In TGIF, I touch on some of my own interests primarily through the lens of the “Rules of the Game”, focusing on the rules and incentives that affect many aspects of our daily lives. I may even crack a joke or two.  Hard to say.

TGIF will be published regularly on (surprisingly enough) Friday mornings. For more information, check out www.hoeglaw.com or drop Rick a line at rhoeg@hoeglaw.com.

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Sponsorship Note – MGOBLOG

For those of you who didn’t see it (and based on the number of e-mail responses I received there may only be a handful of you left), yesterday marked the start of Hoeg Law’s long term sponsorship of one of my favorite sports blogs on the Internet: MgoBlog.

Hoeg Law - Mgoblog

MgoBlog was introduced to me by a close friend and law school classmate in about 2008 or so.  It has been my daily source for Michigan sports news and insights you can’t find anywhere else on the planet (including in big mass media sports coverage) ever since.

I am very pleased for Hoeg Law to be a part of supporting their good work.  Check them out if you haven’t already.

Continue reading “TGIF: April 7, 2017 – On MGoBlog, Injustice, and Indiscretion”

TGIF: March 31, 2017 – On Contemptible Passengers

Despite what you may have heard, lawyers are, in fact, human beings with interests and hobbies all their own. They are not, I repeat not, robots sent from the future solely for the purpose of billing hours, drafting documents, and negotiating terms.  Not all of them anyway.  

In TGIF, I touch on some of my own interests primarily through the lens of the “Rules of the Game”, focusing on the rules and incentives that ultimately affect all of us in pursuing our life’s endeavors. I may even crack a joke or two.  Hard to say.

TGIF will be published regularly on (surprisingly enough) Friday mornings. For more information, check out www.hoeglaw.com or drop Rick a line at rhoeg@hoeglaw.com.

***

Passengers Fails to Balance the Cold Equations

There is very little I love more in the world of pop culture than genre fiction.  Whether it’s ice zombies, robot cowboys, or, I guess, anything else on HBO, I’ve always been fascinated by both fantasy and science fiction.  About considering the impossibilities of magic and mystery against the inevitabilities of technology and change.  It is against this backdrop that I came to watch Passengers, the Chris Pratt/Jennifer Lawrence vehicle released in theaters about three months ago.  To say I was not impressed would be disrespectful to the concept of being impressed.  I was livid.  Let’s talk about why.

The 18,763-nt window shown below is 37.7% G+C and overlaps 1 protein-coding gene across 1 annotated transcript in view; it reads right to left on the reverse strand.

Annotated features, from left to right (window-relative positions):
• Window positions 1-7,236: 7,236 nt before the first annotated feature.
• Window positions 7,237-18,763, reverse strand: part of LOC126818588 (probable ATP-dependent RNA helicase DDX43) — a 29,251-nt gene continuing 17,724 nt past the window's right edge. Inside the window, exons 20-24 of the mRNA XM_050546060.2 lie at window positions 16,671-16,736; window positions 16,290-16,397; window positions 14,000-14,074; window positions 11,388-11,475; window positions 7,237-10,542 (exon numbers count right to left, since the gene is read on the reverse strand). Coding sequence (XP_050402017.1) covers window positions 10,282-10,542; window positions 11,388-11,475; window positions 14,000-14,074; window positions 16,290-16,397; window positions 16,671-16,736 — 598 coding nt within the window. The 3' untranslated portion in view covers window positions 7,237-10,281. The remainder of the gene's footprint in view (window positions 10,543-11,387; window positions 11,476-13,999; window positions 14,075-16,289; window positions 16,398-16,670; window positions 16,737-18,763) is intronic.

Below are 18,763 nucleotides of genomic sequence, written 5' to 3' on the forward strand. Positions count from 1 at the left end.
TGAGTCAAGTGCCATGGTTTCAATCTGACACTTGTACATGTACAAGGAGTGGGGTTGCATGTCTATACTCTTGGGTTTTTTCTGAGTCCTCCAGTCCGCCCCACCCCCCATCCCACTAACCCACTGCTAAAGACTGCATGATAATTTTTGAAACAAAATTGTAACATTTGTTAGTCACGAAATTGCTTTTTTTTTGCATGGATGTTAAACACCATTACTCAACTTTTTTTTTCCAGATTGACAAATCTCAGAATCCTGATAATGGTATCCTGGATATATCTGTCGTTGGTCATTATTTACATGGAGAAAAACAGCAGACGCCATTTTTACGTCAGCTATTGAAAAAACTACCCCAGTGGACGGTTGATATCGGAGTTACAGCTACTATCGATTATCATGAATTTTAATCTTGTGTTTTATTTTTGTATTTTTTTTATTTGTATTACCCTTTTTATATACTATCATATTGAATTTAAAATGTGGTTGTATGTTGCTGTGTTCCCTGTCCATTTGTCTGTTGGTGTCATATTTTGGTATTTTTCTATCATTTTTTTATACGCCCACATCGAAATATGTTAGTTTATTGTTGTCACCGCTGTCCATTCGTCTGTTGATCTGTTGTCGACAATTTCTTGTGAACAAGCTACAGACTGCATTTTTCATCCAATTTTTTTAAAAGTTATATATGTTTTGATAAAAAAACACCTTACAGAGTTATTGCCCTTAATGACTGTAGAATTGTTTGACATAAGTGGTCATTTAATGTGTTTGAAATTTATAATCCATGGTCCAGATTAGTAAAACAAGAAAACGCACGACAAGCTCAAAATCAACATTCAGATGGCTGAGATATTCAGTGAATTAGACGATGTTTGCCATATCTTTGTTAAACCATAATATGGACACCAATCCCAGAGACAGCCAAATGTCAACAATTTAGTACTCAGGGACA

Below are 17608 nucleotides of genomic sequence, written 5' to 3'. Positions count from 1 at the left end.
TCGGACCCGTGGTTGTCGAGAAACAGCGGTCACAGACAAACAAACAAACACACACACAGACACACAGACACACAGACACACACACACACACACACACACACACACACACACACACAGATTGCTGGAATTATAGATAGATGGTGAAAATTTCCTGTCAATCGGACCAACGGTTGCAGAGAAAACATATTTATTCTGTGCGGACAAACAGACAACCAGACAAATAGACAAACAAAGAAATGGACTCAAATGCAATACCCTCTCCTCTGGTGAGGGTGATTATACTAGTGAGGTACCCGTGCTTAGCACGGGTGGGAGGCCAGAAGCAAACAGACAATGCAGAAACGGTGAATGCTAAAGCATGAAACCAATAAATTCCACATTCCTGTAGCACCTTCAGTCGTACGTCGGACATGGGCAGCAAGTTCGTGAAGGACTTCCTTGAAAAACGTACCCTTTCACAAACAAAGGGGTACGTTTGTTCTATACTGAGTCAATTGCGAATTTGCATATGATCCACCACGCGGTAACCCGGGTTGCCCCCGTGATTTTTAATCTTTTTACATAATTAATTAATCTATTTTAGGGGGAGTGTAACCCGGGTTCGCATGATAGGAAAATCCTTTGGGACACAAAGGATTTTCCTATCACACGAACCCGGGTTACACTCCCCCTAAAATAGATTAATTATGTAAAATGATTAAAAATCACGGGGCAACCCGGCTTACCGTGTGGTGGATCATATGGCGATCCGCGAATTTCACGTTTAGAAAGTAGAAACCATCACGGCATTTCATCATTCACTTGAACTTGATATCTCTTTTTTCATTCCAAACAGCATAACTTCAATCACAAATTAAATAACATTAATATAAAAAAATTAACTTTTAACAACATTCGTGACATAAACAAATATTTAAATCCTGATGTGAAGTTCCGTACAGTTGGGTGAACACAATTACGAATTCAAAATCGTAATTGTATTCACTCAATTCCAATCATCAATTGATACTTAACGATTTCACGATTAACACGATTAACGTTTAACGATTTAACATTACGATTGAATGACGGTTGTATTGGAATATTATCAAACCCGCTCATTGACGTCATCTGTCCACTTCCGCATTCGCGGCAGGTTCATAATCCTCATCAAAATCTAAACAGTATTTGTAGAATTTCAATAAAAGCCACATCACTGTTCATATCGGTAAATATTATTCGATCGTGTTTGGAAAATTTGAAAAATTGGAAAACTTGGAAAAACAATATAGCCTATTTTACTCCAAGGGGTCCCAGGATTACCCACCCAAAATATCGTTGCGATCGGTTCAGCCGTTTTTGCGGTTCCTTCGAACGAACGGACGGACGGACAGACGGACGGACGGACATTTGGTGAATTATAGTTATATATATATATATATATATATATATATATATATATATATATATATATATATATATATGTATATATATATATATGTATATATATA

Spoilers for three month old movie to follow.

Continue reading “TGIF: March 31, 2017 – On Contemptible Passengers”

TGIF: March 24, 2017 – Abiding Andromeda in Ancient Japan

Despite what you may have heard, lawyers are, in fact, human beings with interests and hobbies all their own. They are not, I repeat not, robots sent from the future solely for the purpose of billing hours, drafting documents, and negotiating terms.  Not all of them anyway.  

In TGIF, I touch on some of my own interests primarily through the lens of the “Rules of the Game”, focusing on the rules and incentives that ultimately affect all of us in pursuing our life’s endeavors. I may even crack a joke or two.  Hard to say.

TGIF will be published regularly on (surprisingly enough) Friday mornings. For more information, check out www.hoeglaw.com or drop Rick a line at rhoeg@hoeglaw.com.

***

Mass Effect Andromeda – Optimism in a Sea of Cynicism

This week sees the launch of the latest in one of the most well thought of western video game role-playing series: Mass Effect.  In previous games, your character (called Shepard, or “The Shepherd” when series creator Bioware really wanted to step up the haughtiness) helped fight off the existential threat of giant mechanical squid things from beyond called “The Reapers”.  Ah, video games.  The third and final game of the original trilogy in particular, really delved into the “end of all things” of it all ( I mean, just listen to this.)

Rightfully thinking that after two sequels, “galaxy-wide apocalypse” could not easily be topped, the newest game in the series, “Mass Effect Andromeda“, takes a different approach.

Continue reading “TGIF: March 24, 2017 – Abiding Andromeda in Ancient Japan”